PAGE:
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 Notes after a presentation by Viren Swami in late 2007

The psychological discourse on human beauty has been occupied by research from Evolutionary psychologists, which has in the last ten or fifteen years been mainly concerned with the ‘waist-to-hip ratio’, or WHR. Viren Swami pointed out that this research, which purported to show that men preferred higher WHRs in women, had a poor methodology that used crude outline figures which hid mens preference for healthy Body Mass Index, or BMI. His own and collegiate research shows that BMI is as important, or more important than WHR. Evolutionary Psychology assumes we have not evolved since prehistoric times in the way male desire translates into visual cues and this is universal. VS points out his own research which show the influence of ethnic, contemporary media exposure and particularly economic factors. He finds for instance that desire for higher BMI is related to hunger!

Question: Was the focus on WHR based on prior research which systemmatically prioritised the visual cues of desire? Where things such as: face (itself composed of many elements which could be analysed), hair, leg shape, breasts, hands, feet, skin, genitalia, buttock shape, height, etc found to be insignificant in relation to WHR? The tests described, choices made between female outlines, seem designed to produce reductive results.

To me all these things are important aspects of glamour (as in allure) and the WHR or BMI are only singular factors even if they are the ‘most’ influential. Even if each aspect could be given relative value the dynamism of the relations between each aspect would put considerable strain on any reductive ‘proofs’. Add to that the complex cultural variables and the reductive methodologies measuring single variables seems to have limited use. This does not mean that ‘beauty is in the eye of the beholder’ only that the dynamic complexity of such multiple factors makes it appear to be a personal evaluation.

Would it not be possible to use computers to model dynamic responses to complex variables? On the other hand what about using the the choices of real people… much more expensive and difficult to sort out what factor had what effect.

Another point is that in selecting an actual sexual partner we will choose within realistic limits given by our own attractiveness quotient. We are not going to choose people who will reject us. So most people learn early to choose partners within the range specified by their own appearance. Desires outside of these strict limits are left to the realm of fantasy celebrity worship or pornography,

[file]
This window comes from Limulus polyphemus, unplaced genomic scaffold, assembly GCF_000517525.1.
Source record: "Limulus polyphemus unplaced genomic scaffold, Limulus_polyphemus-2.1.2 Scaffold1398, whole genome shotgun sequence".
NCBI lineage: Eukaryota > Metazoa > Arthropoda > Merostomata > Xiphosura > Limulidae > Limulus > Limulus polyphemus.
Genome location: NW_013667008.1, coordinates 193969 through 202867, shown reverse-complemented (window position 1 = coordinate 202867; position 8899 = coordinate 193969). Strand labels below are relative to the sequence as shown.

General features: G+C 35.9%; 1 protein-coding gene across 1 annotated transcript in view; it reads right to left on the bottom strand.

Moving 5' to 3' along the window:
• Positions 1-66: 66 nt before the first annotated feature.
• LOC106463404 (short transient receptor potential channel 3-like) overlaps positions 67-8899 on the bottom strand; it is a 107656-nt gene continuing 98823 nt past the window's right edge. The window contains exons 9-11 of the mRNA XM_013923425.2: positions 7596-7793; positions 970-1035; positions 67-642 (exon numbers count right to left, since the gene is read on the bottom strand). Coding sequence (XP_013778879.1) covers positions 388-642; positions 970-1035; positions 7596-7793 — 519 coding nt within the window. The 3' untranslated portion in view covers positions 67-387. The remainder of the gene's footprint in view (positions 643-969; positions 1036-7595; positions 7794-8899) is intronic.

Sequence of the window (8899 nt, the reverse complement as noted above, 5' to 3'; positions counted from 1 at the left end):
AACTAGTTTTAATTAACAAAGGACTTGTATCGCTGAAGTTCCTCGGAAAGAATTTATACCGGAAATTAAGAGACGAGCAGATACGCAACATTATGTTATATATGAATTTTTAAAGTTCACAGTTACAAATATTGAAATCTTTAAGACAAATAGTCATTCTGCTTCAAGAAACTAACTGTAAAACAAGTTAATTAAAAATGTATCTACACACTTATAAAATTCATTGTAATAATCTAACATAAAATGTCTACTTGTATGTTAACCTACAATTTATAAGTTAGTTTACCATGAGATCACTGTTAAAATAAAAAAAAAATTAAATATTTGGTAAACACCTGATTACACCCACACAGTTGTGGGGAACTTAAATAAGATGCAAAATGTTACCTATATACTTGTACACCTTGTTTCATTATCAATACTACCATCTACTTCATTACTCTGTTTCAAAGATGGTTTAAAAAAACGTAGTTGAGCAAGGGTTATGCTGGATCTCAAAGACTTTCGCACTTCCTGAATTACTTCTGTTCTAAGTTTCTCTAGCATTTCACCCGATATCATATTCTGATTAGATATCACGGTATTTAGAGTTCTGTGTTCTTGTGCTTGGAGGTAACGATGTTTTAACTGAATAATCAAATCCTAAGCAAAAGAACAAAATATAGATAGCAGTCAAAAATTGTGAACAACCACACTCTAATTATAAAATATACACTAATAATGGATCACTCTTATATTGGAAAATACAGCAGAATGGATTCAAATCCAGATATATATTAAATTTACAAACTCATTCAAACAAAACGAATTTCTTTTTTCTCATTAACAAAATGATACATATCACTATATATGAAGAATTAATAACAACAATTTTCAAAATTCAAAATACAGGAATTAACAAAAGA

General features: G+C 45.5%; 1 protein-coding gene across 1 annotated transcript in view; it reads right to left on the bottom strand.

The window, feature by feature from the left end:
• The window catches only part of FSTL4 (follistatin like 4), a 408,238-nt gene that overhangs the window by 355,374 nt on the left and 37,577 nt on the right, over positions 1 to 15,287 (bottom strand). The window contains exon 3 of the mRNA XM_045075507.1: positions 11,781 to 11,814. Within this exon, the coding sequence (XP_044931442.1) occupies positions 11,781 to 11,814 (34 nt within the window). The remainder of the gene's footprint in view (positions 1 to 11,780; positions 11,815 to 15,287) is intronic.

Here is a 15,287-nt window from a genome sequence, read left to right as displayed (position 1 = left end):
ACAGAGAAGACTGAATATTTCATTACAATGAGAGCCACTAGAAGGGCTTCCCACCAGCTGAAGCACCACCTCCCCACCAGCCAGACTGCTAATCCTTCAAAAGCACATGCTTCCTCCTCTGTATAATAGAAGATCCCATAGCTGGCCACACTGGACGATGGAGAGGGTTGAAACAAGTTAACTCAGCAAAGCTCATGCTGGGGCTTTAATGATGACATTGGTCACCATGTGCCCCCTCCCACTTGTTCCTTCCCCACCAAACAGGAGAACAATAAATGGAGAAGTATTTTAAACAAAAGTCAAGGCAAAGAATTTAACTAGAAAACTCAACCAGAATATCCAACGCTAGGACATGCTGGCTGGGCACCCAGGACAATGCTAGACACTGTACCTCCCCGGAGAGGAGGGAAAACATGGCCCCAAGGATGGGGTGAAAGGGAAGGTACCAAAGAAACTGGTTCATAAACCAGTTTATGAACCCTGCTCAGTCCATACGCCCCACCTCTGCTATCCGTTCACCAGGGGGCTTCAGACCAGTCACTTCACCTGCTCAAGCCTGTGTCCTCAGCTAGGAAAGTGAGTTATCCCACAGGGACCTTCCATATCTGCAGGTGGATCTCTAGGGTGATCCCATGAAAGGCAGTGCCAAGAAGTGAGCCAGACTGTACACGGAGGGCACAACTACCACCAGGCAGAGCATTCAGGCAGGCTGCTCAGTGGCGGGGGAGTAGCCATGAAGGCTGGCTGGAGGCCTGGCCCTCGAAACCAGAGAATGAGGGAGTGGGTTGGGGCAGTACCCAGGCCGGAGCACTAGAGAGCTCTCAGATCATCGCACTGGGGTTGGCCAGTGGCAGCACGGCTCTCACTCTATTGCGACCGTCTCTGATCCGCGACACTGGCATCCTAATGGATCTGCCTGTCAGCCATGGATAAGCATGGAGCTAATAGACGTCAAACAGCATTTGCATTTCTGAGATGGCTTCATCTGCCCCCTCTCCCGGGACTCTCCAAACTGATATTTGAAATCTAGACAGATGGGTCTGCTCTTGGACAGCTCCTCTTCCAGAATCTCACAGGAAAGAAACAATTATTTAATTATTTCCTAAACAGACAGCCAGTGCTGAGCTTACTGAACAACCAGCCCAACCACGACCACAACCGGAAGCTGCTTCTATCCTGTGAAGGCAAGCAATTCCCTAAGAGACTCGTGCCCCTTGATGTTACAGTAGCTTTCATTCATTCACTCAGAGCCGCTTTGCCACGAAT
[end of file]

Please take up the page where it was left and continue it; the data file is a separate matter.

Just to complicate any research, as VS pointed out, factors like wealth, age and health can trump any physical characterics.

VS indicated how our appearance grades our life chances from job applications to being treated in a traffic accident where shocking and repulsive to our ‘ethical’ intelligence. Good looking victims of road accidents tended to get better attention. More awful was the indications that pressures for low BMI were becoming global, even in populations whose bodies genetic inheritance made this attainment naturally rare and harder to achieve through work (Samoa). And this was leading to a global explosion of eating disorders and body related dis ease.

A question: at what point and to what extent does the objects of our sexual desire become constructed? My own casual observations suggest that glamour quotients are constructed prior to the efflorescence of pubescent sexual desire. And that they follow pressures to be normative but may be directed away from norms by a number of factors. As this construction meets visceral pubescent desire, a crisis can emerge. One that is often not understood or appreciated by adults.

One thing that might happen is that early self expectations of beauty may not match post pubescent body development. 

Whether the sexual drive has an inbuilt goal that includes visual and gender related cues is unknown. There are of course a huge cultural/political vested itnerests in this being inate/ genetic and ‘natural’. As body beauty seems to create a hierarchy of human value that is based in the genetic lottery of nature. The implied conclusion is that superiority/inferiority of oppression is either the same (crude level) or has a basis or justification in nature.

C. Wright Mills quoted by John Barker from Variant 30  p24

 “In part they [celebrities] have stolen the show for that is their business; in part they have been given the show by the upper classes who have withdrawn and have other business to accomplish.” 

The spotlight and the self-confidently nosey tone of investigation is hardly ever turned on the power elite, not unless they have chosen the spotlight, which is normally left to those in search of celebrity status. This is because, as Mills understood, a subservient media is part of the elite itself , and because intelligent elitists’, as Jo Freeman put it, will not seek visibility. Rather they will maintain a certain privacy through the command of legal and architectural resources.”

My conclusion at the end of the Eighties was that the classifying effect of glamour had become a vehicle for the mechanisms of oppression/ class, that is with regard to the ideology of superiority /inferiority. So systemic media will tend to amplify that which stresses any disunification of the population or perhaps that which undermines peoples sense of self esteem (the point of class oppression being to instill feelings of unworthyness).

Notes on my response to a talk by Viren Swami on the publication of his new books:

Swami, V. (2007). The Missing Arms of Vénus de Milo: Reflections on the Science of Physical Attractiveness. Brighton: The Book Guild Publishing.

Swami, V., & Furnham, A. (2007). The Psychology of Physical Attraction. London: Routledge.


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